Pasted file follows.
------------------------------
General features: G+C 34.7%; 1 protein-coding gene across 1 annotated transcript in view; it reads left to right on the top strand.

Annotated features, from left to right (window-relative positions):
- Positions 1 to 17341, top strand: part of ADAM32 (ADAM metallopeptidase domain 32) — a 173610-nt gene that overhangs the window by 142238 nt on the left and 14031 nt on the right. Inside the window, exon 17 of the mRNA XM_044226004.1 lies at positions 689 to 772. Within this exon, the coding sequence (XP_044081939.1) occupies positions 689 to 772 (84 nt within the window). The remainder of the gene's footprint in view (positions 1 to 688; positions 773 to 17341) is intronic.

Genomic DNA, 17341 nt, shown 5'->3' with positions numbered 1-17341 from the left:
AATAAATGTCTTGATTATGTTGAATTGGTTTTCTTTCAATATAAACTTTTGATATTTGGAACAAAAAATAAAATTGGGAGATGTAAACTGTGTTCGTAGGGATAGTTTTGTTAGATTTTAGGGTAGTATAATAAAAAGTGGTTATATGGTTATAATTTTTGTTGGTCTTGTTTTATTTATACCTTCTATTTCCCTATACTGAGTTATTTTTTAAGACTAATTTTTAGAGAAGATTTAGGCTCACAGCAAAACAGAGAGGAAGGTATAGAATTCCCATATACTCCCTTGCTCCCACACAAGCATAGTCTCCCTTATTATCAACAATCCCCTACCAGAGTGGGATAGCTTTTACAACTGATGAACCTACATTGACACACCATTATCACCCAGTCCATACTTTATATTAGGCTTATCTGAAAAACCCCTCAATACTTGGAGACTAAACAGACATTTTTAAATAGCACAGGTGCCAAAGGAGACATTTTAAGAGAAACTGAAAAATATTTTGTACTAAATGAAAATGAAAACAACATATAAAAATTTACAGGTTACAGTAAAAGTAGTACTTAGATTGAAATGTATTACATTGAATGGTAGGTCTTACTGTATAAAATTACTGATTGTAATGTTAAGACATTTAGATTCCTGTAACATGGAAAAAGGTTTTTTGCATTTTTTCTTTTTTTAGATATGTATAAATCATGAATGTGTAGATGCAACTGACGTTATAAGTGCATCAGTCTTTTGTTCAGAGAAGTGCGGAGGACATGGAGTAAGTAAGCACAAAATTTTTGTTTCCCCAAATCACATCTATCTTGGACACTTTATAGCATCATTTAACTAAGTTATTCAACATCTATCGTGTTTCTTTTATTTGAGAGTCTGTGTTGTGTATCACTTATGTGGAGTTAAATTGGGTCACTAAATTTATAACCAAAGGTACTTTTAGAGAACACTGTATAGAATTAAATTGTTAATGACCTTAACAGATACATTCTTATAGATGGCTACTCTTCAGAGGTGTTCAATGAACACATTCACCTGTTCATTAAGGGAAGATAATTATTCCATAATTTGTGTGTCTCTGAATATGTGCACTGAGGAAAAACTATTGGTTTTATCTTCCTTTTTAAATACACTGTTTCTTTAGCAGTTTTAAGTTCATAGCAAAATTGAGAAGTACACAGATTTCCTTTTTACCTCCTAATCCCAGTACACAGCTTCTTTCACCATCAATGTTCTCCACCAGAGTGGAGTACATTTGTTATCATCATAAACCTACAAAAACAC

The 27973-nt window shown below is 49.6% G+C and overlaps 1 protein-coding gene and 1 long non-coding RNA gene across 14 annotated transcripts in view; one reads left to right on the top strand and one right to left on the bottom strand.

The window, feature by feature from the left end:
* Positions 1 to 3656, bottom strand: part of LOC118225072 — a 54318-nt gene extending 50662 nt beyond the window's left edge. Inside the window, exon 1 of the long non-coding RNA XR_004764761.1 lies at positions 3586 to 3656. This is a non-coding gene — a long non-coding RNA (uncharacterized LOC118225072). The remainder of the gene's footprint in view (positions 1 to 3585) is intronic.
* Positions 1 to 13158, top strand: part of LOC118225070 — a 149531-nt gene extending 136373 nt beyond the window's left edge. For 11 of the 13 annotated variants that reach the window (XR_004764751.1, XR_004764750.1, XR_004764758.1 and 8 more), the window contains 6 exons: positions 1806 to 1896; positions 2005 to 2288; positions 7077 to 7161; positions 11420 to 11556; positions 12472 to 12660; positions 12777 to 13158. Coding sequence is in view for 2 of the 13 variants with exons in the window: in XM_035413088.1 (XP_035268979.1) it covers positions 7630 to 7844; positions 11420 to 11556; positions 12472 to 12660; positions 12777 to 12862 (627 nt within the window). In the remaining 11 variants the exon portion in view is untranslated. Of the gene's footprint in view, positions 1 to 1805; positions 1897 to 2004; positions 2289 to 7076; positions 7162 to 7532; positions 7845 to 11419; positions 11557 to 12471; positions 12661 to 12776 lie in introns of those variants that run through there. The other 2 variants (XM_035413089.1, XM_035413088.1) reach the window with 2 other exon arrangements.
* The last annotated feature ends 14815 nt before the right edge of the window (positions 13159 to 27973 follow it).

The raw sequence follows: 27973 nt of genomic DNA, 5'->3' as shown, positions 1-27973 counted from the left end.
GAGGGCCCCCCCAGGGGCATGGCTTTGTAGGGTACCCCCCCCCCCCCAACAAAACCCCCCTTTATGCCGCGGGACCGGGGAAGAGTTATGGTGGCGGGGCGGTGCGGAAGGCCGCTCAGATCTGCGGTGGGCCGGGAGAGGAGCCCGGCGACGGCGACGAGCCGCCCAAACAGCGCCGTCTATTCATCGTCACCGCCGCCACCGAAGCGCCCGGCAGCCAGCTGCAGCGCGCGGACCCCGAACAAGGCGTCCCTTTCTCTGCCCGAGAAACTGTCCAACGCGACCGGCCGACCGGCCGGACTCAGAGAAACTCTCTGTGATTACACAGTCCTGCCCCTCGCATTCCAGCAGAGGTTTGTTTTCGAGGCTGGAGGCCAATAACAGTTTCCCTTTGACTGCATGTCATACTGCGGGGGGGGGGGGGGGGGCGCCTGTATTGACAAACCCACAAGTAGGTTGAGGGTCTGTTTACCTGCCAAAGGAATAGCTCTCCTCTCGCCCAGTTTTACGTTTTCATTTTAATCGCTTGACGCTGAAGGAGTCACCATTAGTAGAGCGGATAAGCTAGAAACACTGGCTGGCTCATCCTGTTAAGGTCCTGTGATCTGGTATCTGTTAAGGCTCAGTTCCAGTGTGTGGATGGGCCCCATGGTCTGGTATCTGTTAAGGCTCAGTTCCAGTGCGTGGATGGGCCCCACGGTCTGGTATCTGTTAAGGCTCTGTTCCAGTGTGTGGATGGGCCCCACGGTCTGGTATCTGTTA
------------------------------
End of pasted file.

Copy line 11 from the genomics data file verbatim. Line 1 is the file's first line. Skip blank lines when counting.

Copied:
The raw sequence follows: 27973 nt of genomic DNA, 5'->3' as shown, positions 1-27973 counted from the left end.